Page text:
Injuries, too, haven't helped. Madrid's defence has been ravaged, with Marcelo out for large parts of the season and Coentrao, too. Ramos has missed plenty because of suspension -- discipline has been another big problem within the squad. Possibly a lack of hunger, too, given just how good Madrid were last season.

MP: What do you think about Ronaldo being "sad" earlier in the season? Do you think we might see him back at Old Trafford?

NR: United fans know as well as Madrid fans that Ronaldo is the kind of player who loves to be loved. He needs to be the centre of attention and he needs the love of his teammates, his manager and the supporters. He felt he didn't have that at the start of the season -- now he does. Good news for Madrid, bad news for United. I don't think it's down to money -- Ronaldo said as much. Never say never about a return to Manchester. I think he'll see out his contract but I'm sure there will be offers elsewhere -- if someone can afford him. Think PSG and Milan, although the Italians would have trouble stumping up the cash.

MP: Who will be your key men, in your opinion?

NR: Ronaldo is a given, but so much focus is being put on him that many are forgetting the world-class lineup Madrid has. Ozil has not been far behind Cristiano this season and he'll be a tricky customer for United. For me, Alonso and Khedira are the heartbeat of the team and the latter has been an absolute machine in 2013, adding attack to his stubborn defence in the engine room. They make Madrid tick and they will be crucial over the two legs in defence and attack.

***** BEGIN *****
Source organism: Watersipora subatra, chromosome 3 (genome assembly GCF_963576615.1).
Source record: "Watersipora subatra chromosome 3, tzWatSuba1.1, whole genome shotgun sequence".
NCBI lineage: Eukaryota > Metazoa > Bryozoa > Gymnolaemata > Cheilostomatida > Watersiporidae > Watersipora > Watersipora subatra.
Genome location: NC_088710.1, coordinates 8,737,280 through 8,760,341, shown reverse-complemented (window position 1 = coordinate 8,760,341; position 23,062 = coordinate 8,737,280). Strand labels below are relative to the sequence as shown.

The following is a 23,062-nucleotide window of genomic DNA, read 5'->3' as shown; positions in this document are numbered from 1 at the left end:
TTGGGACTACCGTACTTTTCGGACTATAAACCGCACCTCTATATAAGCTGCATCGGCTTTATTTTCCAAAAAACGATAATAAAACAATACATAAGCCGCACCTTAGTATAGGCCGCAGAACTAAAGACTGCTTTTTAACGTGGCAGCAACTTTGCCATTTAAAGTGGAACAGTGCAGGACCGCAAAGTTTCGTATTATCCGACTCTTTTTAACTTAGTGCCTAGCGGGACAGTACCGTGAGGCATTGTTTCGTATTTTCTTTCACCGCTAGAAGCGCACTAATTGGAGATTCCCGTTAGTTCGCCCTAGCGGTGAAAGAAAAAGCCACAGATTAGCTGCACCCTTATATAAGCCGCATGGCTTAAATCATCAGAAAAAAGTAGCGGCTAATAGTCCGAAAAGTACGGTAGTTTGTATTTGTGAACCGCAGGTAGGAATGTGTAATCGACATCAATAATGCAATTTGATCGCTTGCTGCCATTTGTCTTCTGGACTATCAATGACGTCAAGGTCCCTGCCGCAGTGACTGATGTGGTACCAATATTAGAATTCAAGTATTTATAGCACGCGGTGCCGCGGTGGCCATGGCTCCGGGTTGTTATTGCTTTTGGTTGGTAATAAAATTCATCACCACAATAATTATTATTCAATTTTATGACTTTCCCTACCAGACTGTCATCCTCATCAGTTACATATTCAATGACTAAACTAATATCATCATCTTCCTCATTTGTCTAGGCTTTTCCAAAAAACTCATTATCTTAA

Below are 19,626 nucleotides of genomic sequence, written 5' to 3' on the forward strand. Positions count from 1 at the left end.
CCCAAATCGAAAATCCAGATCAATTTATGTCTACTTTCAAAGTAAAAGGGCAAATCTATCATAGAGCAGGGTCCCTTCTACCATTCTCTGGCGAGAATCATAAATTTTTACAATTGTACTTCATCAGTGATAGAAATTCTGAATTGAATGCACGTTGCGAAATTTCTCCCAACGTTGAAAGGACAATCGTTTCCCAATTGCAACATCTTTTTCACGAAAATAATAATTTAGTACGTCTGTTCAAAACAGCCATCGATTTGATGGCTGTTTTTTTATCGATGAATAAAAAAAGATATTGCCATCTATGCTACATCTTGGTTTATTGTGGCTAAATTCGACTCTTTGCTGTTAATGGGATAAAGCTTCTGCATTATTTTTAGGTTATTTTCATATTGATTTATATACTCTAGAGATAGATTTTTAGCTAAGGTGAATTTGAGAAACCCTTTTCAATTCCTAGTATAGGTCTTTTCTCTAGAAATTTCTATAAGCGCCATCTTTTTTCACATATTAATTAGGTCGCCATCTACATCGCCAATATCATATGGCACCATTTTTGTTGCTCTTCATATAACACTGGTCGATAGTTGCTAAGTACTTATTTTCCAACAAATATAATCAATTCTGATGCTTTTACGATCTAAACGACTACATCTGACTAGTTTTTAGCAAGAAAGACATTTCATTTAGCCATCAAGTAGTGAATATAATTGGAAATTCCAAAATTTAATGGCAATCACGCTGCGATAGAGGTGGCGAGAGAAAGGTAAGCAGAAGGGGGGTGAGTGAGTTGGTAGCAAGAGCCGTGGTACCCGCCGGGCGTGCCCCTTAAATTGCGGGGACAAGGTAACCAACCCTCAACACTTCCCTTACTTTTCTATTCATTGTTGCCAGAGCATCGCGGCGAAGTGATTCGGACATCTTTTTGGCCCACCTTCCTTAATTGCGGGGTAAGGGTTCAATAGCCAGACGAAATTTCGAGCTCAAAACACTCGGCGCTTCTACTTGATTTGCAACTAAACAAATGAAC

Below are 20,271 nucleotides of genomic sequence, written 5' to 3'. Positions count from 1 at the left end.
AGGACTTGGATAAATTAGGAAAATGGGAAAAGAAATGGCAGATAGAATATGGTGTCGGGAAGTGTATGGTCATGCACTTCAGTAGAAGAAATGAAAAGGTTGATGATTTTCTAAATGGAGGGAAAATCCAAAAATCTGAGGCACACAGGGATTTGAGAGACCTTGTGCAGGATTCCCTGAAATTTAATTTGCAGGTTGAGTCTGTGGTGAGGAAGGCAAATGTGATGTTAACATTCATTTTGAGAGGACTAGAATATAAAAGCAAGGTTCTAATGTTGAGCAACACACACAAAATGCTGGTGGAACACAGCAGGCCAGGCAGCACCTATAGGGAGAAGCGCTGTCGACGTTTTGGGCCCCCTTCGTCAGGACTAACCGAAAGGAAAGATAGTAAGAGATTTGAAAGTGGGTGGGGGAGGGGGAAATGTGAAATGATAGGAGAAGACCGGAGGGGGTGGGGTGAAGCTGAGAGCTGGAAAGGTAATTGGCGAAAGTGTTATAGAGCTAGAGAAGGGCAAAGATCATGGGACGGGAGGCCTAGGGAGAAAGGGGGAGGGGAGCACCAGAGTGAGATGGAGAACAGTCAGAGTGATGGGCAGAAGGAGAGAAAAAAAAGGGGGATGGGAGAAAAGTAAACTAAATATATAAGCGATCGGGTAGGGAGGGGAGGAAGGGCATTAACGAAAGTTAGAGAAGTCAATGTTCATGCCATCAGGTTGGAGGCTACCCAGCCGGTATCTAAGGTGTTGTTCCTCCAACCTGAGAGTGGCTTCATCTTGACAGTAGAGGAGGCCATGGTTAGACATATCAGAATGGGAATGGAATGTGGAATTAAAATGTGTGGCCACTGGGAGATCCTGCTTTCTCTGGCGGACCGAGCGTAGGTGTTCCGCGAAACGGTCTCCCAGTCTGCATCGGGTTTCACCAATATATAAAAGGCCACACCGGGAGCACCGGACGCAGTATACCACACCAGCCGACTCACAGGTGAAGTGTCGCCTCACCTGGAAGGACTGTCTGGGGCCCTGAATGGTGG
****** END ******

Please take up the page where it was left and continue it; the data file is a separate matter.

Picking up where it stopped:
MP: And what about any weaknesses you're afraid United may exploit?

NR: Defending set pieces has been Madrid's obvious problem this season. I don't have the stats, but it's safe to say plenty of goals have been conceded from corners and free kicks. A lack of understanding between the back four and Casillas was bad enough, but with Casillas' injury, Mourinho brought in Lopez as cover and he's still fashioning an understanding with a back four that continues to change.

MP: Do you think Mourinho will stay or go? Why? Which would you prefer? Who could they go for next?

NR: I'd love him to stay, but I think it's too late for that. It's a shame that players can dictate a manager's outcome, but I think that's the way it will go. Too much has happened this season for Mou to stay, whether he wins the Champions League or not. PSG has been mentioned, but Mourinho said this week his next stop will be England. If I was a betting man, I'd go for a return to Chelsea come the summer. Plenty of names have been bandied about: Joachim Loew, Carlo Ancelotti, Jurgen Klopp, even Rafa Benitez and former player Michael Laudrup.

Follow Mark on twitter @markjpayne; Follow Nicholas @Nicholasrigg